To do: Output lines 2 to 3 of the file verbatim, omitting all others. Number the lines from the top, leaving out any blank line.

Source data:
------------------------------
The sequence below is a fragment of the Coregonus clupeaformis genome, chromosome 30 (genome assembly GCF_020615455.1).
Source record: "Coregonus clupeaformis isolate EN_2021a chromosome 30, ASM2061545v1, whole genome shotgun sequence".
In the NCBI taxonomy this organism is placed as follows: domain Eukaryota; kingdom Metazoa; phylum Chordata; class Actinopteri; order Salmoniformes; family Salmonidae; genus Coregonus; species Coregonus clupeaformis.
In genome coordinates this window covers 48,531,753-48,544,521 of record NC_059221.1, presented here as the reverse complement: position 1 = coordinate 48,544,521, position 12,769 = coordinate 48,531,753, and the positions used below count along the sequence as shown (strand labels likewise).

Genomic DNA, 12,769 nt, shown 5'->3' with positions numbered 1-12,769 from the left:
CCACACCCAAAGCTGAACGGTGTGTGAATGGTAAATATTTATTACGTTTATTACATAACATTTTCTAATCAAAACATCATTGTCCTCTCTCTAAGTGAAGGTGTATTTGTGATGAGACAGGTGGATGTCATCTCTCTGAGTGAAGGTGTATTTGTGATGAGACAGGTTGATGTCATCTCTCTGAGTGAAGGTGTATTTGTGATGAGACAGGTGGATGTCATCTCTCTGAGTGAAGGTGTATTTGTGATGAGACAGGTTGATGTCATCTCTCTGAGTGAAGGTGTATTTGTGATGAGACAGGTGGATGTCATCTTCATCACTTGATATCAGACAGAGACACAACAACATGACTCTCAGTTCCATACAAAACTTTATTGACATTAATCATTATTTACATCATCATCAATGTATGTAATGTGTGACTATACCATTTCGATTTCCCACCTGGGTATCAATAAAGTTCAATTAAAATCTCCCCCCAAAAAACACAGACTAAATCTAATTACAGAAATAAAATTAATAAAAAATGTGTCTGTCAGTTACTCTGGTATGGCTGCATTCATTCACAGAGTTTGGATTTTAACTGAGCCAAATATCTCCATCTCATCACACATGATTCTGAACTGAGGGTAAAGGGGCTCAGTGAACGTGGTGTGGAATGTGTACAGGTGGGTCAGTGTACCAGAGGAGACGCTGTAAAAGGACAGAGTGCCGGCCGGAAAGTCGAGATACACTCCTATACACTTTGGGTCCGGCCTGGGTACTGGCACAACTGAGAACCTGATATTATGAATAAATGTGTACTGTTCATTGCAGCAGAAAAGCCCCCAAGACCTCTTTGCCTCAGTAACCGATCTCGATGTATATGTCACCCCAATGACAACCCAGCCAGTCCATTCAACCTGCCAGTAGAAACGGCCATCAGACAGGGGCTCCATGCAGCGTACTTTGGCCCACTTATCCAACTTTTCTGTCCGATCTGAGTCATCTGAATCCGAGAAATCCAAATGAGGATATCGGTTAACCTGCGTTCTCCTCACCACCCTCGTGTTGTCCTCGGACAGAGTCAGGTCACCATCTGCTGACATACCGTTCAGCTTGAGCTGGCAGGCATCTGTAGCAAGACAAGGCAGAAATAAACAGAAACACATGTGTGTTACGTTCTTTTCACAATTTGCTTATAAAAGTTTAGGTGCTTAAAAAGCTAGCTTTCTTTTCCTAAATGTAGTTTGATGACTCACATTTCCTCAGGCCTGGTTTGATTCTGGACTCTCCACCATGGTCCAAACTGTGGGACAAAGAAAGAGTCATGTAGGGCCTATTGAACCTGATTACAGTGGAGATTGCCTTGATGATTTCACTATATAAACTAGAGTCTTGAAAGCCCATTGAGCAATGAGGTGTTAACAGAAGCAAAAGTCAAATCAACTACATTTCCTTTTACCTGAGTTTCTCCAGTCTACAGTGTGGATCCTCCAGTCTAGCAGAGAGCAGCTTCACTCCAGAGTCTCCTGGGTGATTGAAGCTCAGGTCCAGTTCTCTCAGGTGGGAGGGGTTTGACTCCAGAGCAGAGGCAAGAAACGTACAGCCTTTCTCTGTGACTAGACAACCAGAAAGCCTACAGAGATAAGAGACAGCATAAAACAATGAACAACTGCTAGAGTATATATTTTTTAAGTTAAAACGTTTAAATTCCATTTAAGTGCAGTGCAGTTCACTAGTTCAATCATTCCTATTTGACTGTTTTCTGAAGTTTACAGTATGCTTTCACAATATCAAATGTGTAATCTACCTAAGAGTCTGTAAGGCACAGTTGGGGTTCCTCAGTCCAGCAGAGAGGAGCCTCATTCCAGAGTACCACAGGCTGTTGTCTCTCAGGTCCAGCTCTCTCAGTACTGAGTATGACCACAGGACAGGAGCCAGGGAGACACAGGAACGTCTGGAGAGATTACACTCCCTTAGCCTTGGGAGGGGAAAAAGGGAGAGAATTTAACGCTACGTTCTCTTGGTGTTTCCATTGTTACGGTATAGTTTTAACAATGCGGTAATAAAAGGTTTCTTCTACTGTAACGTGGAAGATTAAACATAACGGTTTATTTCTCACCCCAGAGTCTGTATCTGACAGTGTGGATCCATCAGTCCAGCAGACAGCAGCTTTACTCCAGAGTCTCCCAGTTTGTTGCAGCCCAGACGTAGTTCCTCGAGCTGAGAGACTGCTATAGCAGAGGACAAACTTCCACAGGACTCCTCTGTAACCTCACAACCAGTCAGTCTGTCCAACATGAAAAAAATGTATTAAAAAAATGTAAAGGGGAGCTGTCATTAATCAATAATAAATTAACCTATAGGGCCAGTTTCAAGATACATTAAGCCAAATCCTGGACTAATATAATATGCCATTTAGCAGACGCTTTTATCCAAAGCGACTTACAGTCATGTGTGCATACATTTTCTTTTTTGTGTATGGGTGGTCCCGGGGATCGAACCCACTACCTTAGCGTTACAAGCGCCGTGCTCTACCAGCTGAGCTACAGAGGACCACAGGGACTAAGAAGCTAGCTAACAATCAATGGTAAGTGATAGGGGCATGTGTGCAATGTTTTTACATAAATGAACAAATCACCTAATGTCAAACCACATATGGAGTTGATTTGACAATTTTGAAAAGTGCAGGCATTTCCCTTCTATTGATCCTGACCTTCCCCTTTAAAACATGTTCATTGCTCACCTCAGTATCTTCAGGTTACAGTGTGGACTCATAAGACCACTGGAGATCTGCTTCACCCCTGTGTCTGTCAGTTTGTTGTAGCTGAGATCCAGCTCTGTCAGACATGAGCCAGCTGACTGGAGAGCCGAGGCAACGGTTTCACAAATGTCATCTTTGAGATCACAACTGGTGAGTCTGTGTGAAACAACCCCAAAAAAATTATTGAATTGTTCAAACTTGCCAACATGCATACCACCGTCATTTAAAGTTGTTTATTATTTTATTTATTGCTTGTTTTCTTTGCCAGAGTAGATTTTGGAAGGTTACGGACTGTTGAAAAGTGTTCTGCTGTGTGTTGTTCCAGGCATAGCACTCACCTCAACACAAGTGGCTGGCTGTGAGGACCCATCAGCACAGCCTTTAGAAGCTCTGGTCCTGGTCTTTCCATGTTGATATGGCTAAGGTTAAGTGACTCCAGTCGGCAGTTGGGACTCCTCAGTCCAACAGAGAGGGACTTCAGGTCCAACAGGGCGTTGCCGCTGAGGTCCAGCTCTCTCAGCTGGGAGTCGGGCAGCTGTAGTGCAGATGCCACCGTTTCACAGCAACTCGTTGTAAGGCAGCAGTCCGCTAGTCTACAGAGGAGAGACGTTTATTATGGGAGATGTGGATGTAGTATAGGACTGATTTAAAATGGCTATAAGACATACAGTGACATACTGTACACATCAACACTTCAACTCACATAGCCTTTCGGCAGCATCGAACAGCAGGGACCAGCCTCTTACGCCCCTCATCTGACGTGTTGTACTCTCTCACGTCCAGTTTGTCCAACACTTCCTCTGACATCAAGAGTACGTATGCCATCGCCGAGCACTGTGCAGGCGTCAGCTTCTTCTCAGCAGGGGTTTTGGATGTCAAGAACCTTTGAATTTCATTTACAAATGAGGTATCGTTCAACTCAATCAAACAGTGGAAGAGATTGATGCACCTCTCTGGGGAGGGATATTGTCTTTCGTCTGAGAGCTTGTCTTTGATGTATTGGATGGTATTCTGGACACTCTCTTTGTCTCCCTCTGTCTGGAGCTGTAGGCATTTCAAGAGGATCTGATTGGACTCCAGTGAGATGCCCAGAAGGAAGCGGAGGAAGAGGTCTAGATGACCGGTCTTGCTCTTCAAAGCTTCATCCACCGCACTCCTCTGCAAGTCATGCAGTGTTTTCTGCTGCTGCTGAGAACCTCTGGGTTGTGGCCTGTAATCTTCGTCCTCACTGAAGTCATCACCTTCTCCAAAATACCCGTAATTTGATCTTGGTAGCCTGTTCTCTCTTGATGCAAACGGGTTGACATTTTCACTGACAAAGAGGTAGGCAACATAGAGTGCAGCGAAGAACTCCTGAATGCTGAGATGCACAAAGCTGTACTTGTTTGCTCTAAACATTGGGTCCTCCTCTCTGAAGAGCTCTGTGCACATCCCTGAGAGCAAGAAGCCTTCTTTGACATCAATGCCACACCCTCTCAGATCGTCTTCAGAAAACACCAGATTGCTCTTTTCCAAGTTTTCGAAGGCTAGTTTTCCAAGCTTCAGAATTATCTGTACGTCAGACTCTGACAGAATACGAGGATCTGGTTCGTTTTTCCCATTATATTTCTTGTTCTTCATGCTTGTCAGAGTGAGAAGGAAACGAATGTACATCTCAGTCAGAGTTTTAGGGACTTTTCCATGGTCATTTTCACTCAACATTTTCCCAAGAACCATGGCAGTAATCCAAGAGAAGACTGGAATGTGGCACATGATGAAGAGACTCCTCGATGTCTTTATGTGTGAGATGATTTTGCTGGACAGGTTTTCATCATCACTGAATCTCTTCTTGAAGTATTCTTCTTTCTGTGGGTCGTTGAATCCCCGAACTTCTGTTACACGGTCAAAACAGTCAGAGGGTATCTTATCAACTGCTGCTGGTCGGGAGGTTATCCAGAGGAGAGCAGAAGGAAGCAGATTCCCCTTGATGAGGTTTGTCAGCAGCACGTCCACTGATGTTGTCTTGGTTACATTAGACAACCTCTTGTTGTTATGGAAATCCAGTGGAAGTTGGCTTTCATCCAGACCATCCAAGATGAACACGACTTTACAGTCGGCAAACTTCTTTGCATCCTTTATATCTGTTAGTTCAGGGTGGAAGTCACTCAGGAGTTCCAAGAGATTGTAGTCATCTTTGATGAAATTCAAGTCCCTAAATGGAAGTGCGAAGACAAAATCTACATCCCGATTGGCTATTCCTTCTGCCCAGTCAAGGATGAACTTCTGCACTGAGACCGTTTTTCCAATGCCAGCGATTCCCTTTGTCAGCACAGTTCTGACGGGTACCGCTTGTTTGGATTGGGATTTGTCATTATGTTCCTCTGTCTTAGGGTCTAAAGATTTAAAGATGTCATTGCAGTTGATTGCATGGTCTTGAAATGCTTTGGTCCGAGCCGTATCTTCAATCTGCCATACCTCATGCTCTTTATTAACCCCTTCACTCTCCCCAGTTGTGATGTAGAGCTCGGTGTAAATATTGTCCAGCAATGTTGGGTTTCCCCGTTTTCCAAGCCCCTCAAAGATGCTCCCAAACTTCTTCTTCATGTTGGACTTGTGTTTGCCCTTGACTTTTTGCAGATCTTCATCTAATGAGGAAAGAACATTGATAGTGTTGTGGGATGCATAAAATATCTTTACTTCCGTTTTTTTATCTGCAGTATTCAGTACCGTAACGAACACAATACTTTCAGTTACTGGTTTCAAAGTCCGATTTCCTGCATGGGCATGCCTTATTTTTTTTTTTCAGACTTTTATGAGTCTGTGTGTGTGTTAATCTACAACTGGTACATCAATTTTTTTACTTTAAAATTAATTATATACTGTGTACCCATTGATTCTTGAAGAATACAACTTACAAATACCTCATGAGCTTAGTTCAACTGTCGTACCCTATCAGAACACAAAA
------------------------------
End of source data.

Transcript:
Source record: "Coregonus clupeaformis isolate EN_2021a chromosome 30, ASM2061545v1, whole genome shotgun sequence".
In the NCBI taxonomy this organism is placed as follows: domain Eukaryota; kingdom Metazoa; phylum Chordata; class Actinopteri; order Salmoniformes; family Salmonidae; genus Coregonus; species Coregonus clupeaformis.